The Proof 1999-P Anthony dollar was a surprise to collectors, who expected the U.S. Mint to offer a San Francisco Mint strike. Coin World’s annual Guide to U.S. Coins lists the coin as having a mintage of 749,090 strikes.
Why is there so much different information about the mintage of the Proof 1999-P Susan B. Anthony dollar?
A Guide Book of United States Coins (the “Red Book”) and the Handbook of United States Coins (the “Blue Book”) provide no mintage figures. The Standard Catalog of World Coins says it had a “maximum mintage” of 750,000. Coin World’s annual Guide to U.S. Coins says the coin’s mintage is 749,090.
Ronald J. Junkas
Collectors should expect some minor variance with the mintages reported for modern coin series like the Anthony dollar.
The different figures aren’t necessarily in error. Sales figures released by the U.S. Mint are fluid, and depending on their schedules, numismatic publications often receive their information from the Mint at different times of the year.
Though they strive to provide the most up-to-date mintages, hobby publications are at the mercy of the Mint for the information it provides at any given time.
The Proof 1999-P Anthony dollar was a late addition to the Mint’s offerings that year, being first made available for purchase Sept. 24, 1999. The coin was a surprise for collectors, who expected the Proof Anthony dollars they ordered from the Mint to bear the S Mint mark of the San Francisco Mint, as had been typical of Mint practices to that point.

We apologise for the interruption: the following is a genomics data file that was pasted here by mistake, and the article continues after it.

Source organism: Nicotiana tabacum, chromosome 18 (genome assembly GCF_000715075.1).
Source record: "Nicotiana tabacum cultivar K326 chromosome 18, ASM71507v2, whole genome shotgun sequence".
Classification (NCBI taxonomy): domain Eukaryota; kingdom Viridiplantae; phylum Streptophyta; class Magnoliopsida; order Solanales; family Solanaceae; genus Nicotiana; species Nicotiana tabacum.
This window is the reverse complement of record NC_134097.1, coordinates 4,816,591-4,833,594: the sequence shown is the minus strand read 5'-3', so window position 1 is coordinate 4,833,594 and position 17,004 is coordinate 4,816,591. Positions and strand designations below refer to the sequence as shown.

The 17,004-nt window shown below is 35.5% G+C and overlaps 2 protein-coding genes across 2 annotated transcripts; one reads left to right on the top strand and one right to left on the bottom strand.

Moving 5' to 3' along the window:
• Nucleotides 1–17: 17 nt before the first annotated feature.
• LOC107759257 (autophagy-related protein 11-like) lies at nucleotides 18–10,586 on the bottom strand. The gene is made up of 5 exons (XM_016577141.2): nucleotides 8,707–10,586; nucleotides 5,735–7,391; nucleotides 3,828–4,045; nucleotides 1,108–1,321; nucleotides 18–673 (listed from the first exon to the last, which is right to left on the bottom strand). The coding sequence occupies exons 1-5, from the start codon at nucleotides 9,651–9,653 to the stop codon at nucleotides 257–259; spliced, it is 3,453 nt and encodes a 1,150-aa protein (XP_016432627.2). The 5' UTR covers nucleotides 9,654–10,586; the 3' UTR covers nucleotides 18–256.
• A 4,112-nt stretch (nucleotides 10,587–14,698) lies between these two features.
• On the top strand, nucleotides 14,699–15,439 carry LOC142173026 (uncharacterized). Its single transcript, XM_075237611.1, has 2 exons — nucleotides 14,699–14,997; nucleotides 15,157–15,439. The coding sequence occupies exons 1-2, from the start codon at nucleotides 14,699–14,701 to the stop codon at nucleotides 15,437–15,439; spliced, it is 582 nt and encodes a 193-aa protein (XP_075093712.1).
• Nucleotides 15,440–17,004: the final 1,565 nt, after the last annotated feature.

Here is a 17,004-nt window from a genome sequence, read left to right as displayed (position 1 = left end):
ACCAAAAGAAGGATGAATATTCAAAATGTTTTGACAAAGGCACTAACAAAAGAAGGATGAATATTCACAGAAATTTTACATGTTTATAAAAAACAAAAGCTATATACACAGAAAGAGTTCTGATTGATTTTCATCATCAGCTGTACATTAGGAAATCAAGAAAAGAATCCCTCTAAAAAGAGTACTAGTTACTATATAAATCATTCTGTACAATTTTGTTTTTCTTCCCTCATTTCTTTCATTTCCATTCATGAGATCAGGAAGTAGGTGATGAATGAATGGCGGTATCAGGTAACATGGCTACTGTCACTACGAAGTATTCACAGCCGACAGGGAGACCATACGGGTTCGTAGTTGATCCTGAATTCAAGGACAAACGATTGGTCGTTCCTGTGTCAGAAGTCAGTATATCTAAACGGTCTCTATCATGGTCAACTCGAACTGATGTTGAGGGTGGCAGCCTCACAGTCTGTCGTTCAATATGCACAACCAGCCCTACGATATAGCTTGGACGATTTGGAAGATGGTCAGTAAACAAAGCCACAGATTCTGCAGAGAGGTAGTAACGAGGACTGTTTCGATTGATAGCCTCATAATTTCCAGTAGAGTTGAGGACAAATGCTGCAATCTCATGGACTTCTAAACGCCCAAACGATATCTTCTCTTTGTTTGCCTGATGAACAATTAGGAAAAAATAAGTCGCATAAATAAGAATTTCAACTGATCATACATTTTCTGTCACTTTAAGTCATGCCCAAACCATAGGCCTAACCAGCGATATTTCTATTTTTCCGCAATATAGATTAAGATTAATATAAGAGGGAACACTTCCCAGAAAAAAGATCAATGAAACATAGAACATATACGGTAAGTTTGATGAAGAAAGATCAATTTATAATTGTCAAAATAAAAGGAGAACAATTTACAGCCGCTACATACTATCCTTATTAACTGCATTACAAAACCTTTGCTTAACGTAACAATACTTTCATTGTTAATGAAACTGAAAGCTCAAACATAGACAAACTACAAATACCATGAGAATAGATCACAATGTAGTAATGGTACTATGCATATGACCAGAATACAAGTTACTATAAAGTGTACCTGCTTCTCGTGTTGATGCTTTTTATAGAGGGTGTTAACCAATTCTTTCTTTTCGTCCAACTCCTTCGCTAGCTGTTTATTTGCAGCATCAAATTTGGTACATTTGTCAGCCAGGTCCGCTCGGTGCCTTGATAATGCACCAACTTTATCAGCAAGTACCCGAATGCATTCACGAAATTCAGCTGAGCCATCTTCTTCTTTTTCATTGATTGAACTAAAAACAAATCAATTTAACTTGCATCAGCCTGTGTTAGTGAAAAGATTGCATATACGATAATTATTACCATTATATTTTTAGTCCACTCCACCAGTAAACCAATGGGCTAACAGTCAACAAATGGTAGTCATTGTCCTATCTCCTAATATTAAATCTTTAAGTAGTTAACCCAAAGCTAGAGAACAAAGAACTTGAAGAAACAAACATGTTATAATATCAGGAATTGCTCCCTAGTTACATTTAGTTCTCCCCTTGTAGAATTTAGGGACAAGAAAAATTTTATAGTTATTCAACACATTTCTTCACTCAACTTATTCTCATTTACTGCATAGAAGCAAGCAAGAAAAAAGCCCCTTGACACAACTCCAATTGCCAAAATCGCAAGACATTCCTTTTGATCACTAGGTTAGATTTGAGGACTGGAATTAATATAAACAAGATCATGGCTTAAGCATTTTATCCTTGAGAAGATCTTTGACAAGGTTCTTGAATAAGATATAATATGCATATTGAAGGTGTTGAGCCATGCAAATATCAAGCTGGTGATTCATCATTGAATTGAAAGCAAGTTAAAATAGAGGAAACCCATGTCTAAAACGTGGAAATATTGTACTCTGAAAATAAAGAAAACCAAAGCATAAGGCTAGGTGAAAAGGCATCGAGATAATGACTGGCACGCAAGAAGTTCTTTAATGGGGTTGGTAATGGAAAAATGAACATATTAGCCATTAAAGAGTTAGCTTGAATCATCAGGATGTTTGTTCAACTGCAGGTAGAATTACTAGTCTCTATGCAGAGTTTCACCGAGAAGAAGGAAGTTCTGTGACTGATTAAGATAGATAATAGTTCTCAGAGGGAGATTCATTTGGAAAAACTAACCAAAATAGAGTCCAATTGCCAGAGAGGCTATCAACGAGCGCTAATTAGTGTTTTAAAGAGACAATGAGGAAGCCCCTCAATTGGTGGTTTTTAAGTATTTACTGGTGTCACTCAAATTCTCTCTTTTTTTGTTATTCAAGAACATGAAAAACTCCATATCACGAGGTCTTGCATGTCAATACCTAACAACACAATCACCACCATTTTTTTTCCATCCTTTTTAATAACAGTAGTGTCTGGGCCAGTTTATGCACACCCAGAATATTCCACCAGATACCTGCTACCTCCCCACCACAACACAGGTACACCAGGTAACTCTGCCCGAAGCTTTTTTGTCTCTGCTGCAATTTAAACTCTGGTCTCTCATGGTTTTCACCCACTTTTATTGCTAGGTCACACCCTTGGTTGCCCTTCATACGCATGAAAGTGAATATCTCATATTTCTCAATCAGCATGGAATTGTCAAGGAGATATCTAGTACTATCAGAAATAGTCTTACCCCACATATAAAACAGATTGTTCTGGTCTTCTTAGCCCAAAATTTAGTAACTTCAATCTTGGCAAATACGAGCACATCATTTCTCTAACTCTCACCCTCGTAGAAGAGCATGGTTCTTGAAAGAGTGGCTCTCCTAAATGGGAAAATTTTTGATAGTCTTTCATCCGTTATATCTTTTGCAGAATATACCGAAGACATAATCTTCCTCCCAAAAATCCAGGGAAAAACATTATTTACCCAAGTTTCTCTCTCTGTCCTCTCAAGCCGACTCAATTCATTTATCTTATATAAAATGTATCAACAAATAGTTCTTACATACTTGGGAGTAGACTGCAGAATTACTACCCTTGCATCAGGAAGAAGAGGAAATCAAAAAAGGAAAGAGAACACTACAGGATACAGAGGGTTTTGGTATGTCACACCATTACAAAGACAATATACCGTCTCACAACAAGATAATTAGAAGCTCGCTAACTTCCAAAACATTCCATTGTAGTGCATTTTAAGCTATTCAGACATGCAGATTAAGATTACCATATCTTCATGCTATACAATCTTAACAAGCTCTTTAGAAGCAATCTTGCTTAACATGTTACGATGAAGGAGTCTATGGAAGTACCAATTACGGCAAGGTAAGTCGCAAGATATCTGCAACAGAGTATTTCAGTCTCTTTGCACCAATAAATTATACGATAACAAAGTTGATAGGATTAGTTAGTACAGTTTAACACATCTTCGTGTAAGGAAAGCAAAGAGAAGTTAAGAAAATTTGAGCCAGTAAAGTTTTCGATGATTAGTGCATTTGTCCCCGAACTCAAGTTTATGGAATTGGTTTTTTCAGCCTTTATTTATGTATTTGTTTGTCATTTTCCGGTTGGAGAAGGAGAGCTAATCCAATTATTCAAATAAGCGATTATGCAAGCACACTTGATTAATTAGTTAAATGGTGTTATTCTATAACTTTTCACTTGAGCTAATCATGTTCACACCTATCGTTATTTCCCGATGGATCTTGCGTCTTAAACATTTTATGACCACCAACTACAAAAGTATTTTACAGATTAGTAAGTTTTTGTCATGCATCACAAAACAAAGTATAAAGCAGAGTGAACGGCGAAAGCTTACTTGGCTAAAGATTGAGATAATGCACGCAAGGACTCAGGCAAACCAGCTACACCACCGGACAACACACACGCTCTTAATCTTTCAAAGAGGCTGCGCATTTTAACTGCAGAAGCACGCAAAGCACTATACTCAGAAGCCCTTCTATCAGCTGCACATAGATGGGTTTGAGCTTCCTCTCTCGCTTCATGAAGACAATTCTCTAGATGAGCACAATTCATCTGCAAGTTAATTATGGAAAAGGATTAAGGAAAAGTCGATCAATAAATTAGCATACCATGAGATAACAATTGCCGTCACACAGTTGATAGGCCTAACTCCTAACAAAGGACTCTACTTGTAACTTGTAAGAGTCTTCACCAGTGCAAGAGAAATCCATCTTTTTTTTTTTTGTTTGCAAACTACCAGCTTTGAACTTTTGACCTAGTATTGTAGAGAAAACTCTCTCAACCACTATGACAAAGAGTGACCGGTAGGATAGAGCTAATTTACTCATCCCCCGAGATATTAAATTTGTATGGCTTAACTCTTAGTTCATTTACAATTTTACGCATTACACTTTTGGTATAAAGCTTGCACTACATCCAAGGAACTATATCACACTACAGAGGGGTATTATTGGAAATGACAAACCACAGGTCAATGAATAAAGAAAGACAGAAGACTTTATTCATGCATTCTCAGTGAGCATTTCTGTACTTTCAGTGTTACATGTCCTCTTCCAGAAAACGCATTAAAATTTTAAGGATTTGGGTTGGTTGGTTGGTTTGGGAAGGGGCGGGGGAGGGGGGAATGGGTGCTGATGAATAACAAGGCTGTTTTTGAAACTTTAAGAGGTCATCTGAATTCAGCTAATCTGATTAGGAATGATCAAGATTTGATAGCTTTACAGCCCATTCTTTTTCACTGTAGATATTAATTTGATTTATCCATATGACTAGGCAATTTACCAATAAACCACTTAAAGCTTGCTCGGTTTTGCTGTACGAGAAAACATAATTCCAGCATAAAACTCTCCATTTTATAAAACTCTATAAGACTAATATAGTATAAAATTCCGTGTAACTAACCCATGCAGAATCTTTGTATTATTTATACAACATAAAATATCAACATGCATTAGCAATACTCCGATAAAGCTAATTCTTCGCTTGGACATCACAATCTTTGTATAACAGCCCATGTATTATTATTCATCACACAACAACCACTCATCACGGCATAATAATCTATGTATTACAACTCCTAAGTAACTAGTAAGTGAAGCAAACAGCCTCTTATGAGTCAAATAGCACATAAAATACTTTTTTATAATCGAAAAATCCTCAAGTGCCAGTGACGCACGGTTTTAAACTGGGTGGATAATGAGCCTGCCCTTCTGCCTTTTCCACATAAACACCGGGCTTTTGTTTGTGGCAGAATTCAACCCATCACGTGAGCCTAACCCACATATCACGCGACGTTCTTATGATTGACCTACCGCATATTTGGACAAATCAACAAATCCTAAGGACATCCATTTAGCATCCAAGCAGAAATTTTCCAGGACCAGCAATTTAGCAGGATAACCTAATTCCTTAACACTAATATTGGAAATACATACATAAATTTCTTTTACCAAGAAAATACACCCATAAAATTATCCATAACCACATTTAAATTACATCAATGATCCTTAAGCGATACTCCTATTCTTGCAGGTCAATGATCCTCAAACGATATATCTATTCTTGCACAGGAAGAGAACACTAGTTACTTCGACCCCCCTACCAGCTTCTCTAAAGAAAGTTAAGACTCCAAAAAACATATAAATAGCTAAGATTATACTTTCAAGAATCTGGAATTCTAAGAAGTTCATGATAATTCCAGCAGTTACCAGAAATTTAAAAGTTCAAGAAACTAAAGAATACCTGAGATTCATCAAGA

In addition to being the last Anthony dollar strike, it was the first Proof version of a circulating coin struck at the Philadelphia Mint since 1964.
It is only the second Proof coin to bear a P Mint mark, the other being the 1942-P Jefferson 5-cent coin composed of the wartime silver composition of 56 percent copper, 35 percent silver and 9 percent manganese.
All other pre-1964 Proof coins struck at the Philadelphia Mint exhibit no Mint mark.
In the Aug. 11, 2003, issue of Coin World, nearly four years after the coins were first offered, Paul Gilkes reported that the Mint was still offering for sale both the Proof 1999-P Anthony dollar and the Uncirculated 1999-P and 1999-D Anthony dollars as a two-coin set.
Coin World first listed the 749,090 mintage for the Proof 1999-P Anthony dollar in its 2005 edition of Coin World’s Guide to U.S. Coins. The mintage listed is in harmony with the 750,000 maximum mintage reported in The Standard Catalog of World Coins.
As for the omission of the mintage for the Proof 1999-P dollar in the Red Book and Blue Book, it is recommended that Mr. Junkas contact the publisher of those works directly for clarification.
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